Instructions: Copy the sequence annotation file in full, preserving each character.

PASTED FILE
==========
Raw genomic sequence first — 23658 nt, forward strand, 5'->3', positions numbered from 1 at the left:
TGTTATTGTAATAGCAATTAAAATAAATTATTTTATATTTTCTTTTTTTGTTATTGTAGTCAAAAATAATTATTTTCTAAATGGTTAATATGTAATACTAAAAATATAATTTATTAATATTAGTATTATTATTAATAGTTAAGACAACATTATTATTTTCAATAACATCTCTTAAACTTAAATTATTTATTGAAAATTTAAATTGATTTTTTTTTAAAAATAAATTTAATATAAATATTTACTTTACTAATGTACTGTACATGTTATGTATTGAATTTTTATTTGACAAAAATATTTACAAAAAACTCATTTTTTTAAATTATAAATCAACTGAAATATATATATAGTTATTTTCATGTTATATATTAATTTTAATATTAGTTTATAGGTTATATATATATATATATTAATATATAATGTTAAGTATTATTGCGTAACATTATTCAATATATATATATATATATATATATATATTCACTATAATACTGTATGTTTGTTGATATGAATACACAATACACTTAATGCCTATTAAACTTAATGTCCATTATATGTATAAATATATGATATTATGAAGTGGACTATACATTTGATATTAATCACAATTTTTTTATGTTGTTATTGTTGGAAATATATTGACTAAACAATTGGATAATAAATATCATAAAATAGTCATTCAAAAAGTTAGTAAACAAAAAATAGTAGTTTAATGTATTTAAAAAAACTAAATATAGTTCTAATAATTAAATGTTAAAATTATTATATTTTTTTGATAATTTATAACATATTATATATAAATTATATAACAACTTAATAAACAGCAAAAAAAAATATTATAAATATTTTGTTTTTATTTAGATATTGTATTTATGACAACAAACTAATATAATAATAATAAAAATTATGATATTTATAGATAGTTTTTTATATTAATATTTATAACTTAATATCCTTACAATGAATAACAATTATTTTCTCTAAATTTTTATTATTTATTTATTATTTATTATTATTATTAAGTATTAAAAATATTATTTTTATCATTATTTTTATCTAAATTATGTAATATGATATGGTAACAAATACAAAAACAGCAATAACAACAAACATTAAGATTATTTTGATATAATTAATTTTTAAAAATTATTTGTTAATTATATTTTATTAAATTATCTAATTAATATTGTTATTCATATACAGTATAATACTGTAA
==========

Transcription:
Raw genomic sequence first — 23658 nt, forward strand, 5'->3', positions numbered from 1 at the left:
TGTTATTGTAATAGCAATTAAAATAAATTATTTTATATTTTCTTTTTTTGTTATTGTAGTCAAAAATAATTATTTTCTAAATGGTTAATATGTAATACTAAAAATATAATTTATTAATATTAGTATTATTATTAATAGTTAAGACAACATTATTATTTTCAATAACATCTCTTAAACTTAAATTATTTATTGAAAATTTAAATTGATTTTTTTTTAAAAATAAATTTAATATAAATATTTACTTTACTAATGTACTGTACATGTTATGTATTGAATTTTTATTTGACAAAAATATTTACAAAAAACTCATTTTTTTAAATTATAAATCAACTGAAATATATATATAGTTATTTTCATGTTATATATTAATTTTAATATTAGTTTATAGGTTATATATATATATATATTAATATATAATGTTAAGTATTATTGCGTAACATTATTCAATATATATATATATATATATATATATATTCACTATAATACTGTATGTTTGTTGATATGAATACACAATACACTTAATGCCTATTAAACTTAATGTCCATTATATGTATAAATATATGATATTATGAAGTGGACTATACATTTGATATTAATCACAATTTTTTTATGTTGTTATTGTTGGAAATATATTGACTAAACAATTGGATAATAAATATCATAAAATAGTCATTCAAAAAGTTAGTAAACAAAAAATAGTAGTTTAATGTATTTAAAAAAACTAAATATAGTTCTAATAATTAAATGTTAAAATTATTATATTTTTTTGATAATTTATAACATATTATATATAAATTATATAACAACTTAATAAACAGCAAAAAAAAATATTATAAATATTTTGTTTTTATTTAGATATTGTATTTATGACAACAAACTAATATAATAATAATAAAAATTATGATATTTATAGATAGTTTTTTATATTAATATTTATAACTTAATATCCTTACAATGAATAACAATTATTTTCTCTAAATTTTTATTATTTATTTATTATTTATTATTATTATTAAGTATTAAAAATATTATTTTTATCATTATTTTTATCTAAATTATGTAATATGATATGGTAACAAATACAAAAACAGCAATAACAACAAACATTAAGATTATTTTGATATAATTAATTTTTAAAAATTATTTGTTAATTATATTTTATTAAATTATCTAATTAATATTGTTATTCATATACAGTATAATACTGTAA